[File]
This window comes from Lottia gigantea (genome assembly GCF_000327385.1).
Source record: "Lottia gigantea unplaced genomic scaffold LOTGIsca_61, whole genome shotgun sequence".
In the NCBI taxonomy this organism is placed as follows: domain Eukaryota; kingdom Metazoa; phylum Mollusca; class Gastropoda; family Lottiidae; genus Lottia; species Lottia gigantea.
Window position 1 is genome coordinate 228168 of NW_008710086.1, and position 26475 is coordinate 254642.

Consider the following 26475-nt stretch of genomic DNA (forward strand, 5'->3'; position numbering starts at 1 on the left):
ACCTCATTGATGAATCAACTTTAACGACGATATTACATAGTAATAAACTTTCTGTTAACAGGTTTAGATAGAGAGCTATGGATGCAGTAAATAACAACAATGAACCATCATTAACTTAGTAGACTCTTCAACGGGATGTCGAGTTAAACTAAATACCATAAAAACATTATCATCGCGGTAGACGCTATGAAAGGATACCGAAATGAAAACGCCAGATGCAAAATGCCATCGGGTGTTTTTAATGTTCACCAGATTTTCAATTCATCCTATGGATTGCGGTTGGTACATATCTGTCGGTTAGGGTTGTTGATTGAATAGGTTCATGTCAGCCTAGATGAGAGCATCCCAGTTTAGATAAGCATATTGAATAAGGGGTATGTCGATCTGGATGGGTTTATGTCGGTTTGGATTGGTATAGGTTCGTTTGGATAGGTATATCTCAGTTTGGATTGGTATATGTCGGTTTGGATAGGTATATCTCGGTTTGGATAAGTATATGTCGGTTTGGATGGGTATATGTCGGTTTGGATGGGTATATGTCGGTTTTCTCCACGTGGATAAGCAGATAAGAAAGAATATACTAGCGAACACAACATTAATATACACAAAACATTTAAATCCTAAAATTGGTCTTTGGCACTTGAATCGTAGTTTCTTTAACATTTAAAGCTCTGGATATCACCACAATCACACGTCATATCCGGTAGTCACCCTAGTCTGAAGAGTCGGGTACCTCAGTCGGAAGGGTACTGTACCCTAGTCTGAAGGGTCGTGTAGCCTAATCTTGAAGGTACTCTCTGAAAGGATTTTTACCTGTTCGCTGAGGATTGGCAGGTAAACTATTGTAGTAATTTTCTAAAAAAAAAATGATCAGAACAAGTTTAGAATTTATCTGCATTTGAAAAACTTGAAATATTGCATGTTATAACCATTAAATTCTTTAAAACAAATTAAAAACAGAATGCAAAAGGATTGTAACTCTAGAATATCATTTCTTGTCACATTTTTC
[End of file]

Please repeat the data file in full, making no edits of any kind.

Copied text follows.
This window comes from Lottia gigantea (genome assembly GCF_000327385.1).
Source record: "Lottia gigantea unplaced genomic scaffold LOTGIsca_61, whole genome shotgun sequence".
In the NCBI taxonomy this organism is placed as follows: domain Eukaryota; kingdom Metazoa; phylum Mollusca; class Gastropoda; family Lottiidae; genus Lottia; species Lottia gigantea.
Window position 1 is genome coordinate 228168 of NW_008710086.1, and position 26475 is coordinate 254642.

Consider the following 26475-nt stretch of genomic DNA (forward strand, 5'->3'; position numbering starts at 1 on the left):
ACCTCATTGATGAATCAACTTTAACGACGATATTACATAGTAATAAACTTTCTGTTAACAGGTTTAGATAGAGAGCTATGGATGCAGTAAATAACAACAATGAACCATCATTAACTTAGTAGACTCTTCAACGGGATGTCGAGTTAAACTAAATACCATAAAAACATTATCATCGCGGTAGACGCTATGAAAGGATACCGAAATGAAAACGCCAGATGCAAAATGCCATCGGGTGTTTTTAATGTTCACCAGATTTTCAATTCATCCTATGGATTGCGGTTGGTACATATCTGTCGGTTAGGGTTGTTGATTGAATAGGTTCATGTCAGCCTAGATGAGAGCATCCCAGTTTAGATAAGCATATTGAATAAGGGGTATGTCGATCTGGATGGGTTTATGTCGGTTTGGATTGGTATAGGTTCGTTTGGATAGGTATATCTCAGTTTGGATTGGTATATGTCGGTTTGGATAGGTATATCTCGGTTTGGATAAGTATATGTCGGTTTGGATGGGTATATGTCGGTTTGGATGGGTATATGTCGGTTTTCTCCACGTGGATAAGCAGATAAGAAAGAATATACTAGCGAACACAACATTAATATACACAAAACATTTAAATCCTAAAATTGGTCTTTGGCACTTGAATCGTAGTTTCTTTAACATTTAAAGCTCTGGATATCACCACAATCACACGTCATATCCGGTAGTCACCCTAGTCTGAAGAGTCGGGTACCTCAGTCGGAAGGGTACTGTACCCTAGTCTGAAGGGTCGTGTAGCCTAATCTTGAAGGTACTCTCTGAAAGGATTTTTACCTGTTCGCTGAGGATTGGCAGGTAAACTATTGTAGTAATTTTCTAAAAAAAAAATGATCAGAACAAGTTTAGAATTTATCTGCATTTGAAAAACTTGAAATATTGCATGTTATAACCATTAAATTCTTTAAAACAAATTAAAAACAGAATGCAAAAGGATTGTAACTCTAGAATATCATTTCTTGTCACATTTTTC